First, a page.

General Post-Production Techniques For Group Portraiture

When editing group portraits using raw processing editing techniques (in Lightroom or similar applications), we need to consider a number of factors to make our images look great (overall mid-tone contrast, even lighting, etc.). The goal, of course, is to get the image as close to finished as possible in camera, meaning that we should’ve considered lighting and other technical aspects while capturing the image instead of relying on post-production to make the image look presentable; sometimes, however, despite our best efforts, there will be some images that just need more work in post before the image is “finished.” We’ll look at how to work with images that are almost ready to go out of the camera and others that need a little more love.

That said, most images should require only the bare minimum to produce an amazing finished product. When this is the case, simply open the file in Lightroom and apply a preset that matches your vision. You can use 3rd-party presets like our SLR Lounge Presets CC v1.1 or create your own, which we’ve covered how to do here.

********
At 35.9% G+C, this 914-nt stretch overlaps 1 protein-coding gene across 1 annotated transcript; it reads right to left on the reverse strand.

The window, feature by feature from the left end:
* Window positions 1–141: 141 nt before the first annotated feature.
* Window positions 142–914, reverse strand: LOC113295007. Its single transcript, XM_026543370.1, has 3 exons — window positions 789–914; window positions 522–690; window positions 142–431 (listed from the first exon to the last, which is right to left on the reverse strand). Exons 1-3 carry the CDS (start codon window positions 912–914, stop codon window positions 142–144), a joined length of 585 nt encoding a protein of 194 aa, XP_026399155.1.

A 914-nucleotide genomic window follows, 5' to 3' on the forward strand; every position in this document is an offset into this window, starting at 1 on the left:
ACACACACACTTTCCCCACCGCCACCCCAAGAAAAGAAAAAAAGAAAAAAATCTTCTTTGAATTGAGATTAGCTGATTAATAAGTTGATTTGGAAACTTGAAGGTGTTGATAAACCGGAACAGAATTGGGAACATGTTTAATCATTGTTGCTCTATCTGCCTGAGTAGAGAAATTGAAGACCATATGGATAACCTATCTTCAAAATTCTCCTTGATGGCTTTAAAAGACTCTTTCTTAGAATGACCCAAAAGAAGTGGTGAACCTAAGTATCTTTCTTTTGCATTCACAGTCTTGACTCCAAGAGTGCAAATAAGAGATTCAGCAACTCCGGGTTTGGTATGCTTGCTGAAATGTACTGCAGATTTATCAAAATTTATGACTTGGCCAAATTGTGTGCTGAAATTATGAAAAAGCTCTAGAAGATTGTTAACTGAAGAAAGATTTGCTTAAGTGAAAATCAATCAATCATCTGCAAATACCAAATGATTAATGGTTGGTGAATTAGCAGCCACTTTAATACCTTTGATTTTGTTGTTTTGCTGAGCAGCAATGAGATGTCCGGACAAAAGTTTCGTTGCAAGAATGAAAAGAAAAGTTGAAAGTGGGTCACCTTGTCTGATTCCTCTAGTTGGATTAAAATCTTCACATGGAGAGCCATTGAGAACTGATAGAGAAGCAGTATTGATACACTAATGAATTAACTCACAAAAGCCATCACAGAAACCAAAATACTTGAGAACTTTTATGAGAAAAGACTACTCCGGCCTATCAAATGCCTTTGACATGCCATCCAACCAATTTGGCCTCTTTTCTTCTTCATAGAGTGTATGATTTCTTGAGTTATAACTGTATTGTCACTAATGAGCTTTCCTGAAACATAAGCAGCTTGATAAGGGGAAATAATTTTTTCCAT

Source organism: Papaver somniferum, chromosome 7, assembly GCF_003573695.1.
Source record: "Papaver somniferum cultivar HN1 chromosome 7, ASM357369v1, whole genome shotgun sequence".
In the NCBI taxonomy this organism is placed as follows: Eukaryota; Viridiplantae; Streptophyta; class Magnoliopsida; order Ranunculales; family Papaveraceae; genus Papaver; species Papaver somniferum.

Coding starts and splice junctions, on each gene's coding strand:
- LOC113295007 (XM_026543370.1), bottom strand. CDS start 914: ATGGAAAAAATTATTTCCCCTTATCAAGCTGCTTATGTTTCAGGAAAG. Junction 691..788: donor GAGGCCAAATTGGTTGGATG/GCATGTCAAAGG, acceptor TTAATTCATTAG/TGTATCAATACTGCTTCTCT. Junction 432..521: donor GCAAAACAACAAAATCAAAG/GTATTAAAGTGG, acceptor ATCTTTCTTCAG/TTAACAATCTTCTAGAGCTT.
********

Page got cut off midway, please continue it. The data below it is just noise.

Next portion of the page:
After you’ve applied a preset (such as our Soft Color preset), you can go in and make micro adjustments. In the image above, we’ve dialed up our exposure nearly one full stop to brighten up the image, and then we added a bit of clarity to recover any detail that may have been lost in some of the subjects, which can happen with larger groups due to stacking the subjects on different focal planes. After that, adding a touch of contrast and a radial burn dragged out from the center are enough to bring this image to deliverable status.

For images that need more help, you can make adjustments to base tones (“shadow lifts” in the presets) to even out the lighting in the image. If there’s vignetting in the image, profile correction and graduated filters from the appropriate direction can also help balance out the lighting.

If you don’t have presets (which are available to ALL current SLR Lounge Premium members), you can make these adjustments yourself. You can enable profile correction in the “Lens Corrections” module, and make adjustments to exposure, shadows/blacks, temperature, and clarity, and then use graduated filters to get the lighting where you want it.